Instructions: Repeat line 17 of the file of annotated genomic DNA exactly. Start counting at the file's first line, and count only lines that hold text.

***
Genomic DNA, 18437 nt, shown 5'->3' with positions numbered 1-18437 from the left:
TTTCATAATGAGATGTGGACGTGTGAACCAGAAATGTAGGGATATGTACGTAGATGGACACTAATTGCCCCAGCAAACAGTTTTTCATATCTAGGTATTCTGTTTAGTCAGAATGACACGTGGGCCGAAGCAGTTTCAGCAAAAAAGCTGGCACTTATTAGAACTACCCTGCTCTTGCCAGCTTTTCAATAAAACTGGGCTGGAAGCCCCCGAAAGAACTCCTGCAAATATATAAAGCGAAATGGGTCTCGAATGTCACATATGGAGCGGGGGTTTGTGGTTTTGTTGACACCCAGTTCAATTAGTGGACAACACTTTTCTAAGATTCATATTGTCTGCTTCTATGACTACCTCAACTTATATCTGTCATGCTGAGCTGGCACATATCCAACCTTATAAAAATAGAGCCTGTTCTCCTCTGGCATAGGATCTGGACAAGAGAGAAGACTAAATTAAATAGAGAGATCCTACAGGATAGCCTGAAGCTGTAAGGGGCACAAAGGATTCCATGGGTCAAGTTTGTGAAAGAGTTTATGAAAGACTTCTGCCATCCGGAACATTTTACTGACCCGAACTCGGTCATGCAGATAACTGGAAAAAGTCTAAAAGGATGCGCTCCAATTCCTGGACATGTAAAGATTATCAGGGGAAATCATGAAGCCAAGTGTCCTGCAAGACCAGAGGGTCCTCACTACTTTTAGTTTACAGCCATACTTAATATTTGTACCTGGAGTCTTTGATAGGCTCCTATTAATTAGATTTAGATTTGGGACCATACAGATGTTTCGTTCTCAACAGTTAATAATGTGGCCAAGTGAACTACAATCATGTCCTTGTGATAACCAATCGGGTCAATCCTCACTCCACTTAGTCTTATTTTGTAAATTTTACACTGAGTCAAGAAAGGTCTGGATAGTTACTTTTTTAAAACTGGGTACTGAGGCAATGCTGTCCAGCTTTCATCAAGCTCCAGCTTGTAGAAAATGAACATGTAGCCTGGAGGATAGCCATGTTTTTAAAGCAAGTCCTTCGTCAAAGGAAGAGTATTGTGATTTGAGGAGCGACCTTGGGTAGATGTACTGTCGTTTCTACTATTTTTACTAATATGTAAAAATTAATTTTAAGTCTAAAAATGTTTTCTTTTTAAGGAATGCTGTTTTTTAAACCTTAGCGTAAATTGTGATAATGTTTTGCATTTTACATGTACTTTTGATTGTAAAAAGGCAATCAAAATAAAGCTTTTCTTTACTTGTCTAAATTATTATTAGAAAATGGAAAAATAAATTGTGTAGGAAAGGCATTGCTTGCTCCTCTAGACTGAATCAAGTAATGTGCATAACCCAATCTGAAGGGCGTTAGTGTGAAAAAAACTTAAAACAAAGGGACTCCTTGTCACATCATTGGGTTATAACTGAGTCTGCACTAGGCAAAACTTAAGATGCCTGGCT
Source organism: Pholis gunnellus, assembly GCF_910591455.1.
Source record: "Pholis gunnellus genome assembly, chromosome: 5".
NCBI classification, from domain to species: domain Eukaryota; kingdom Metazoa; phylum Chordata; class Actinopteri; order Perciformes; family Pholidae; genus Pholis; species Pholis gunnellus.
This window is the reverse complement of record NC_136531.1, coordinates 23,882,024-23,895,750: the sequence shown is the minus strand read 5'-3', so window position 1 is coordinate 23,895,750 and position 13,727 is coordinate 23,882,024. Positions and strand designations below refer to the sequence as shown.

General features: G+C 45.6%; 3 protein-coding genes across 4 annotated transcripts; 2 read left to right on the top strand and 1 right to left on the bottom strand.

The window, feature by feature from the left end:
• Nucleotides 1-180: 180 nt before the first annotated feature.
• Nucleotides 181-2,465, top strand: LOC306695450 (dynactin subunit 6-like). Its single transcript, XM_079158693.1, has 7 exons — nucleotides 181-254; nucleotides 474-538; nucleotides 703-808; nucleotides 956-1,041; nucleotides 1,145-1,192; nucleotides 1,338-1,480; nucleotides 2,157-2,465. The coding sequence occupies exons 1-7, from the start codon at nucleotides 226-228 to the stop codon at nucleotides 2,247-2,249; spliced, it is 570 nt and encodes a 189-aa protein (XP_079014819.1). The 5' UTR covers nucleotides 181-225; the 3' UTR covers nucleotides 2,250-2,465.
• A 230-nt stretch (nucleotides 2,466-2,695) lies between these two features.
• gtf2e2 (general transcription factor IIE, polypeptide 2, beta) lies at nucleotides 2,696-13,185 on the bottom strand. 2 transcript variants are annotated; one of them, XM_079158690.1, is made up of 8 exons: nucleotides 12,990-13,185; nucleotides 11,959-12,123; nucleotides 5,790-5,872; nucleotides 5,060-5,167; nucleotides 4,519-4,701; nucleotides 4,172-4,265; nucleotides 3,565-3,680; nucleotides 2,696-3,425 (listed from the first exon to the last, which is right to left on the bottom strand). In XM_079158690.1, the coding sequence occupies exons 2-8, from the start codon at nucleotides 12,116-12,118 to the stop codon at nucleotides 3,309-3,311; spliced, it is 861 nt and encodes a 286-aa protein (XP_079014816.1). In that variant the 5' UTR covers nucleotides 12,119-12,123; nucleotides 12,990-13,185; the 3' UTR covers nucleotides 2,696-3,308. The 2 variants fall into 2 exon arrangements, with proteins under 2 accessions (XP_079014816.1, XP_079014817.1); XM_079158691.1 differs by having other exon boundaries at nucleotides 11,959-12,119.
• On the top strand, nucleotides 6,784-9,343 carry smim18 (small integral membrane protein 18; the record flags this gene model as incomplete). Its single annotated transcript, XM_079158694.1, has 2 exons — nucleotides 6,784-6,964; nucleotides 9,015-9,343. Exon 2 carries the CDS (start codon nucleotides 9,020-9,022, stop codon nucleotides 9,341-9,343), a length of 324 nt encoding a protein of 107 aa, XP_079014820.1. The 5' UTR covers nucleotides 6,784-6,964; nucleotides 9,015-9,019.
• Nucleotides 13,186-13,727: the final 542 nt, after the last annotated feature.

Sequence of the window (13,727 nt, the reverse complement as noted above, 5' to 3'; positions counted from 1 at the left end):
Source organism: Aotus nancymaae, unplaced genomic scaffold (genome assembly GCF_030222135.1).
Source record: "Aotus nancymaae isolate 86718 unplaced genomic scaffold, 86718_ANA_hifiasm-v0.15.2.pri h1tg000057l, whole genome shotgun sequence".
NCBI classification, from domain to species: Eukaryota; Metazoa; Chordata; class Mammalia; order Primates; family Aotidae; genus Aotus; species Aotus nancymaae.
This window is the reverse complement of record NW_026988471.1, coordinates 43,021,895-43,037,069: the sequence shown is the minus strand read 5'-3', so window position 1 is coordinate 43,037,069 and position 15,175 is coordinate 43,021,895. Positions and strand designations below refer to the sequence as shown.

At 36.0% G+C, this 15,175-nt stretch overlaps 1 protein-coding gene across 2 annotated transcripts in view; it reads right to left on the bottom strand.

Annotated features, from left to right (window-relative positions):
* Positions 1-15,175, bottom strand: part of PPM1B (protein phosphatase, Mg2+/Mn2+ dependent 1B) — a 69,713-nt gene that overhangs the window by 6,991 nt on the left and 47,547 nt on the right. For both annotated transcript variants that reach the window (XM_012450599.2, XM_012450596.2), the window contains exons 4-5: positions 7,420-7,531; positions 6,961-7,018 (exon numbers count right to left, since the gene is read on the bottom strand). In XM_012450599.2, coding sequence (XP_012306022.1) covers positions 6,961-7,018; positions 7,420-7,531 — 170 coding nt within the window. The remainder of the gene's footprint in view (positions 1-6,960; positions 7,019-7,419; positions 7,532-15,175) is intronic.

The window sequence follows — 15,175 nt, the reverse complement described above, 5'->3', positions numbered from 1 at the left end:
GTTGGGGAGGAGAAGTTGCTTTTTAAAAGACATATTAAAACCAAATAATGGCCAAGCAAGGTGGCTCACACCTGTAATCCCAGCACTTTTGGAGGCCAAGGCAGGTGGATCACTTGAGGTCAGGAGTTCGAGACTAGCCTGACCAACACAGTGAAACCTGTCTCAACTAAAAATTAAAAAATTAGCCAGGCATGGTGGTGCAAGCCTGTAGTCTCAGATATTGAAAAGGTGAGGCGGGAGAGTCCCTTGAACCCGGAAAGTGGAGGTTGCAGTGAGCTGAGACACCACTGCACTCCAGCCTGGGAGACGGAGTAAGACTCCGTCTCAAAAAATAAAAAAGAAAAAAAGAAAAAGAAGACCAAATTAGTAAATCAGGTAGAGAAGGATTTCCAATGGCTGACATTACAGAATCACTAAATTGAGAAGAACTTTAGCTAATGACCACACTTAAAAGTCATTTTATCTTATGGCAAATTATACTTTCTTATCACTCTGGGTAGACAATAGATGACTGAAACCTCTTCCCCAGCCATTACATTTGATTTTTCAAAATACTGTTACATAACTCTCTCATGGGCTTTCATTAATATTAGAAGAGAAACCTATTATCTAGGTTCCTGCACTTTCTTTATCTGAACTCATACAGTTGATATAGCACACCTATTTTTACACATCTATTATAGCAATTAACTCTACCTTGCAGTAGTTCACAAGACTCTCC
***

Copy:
Source record: "Aotus nancymaae isolate 86718 unplaced genomic scaffold, 86718_ANA_hifiasm-v0.15.2.pri h1tg000057l, whole genome shotgun sequence".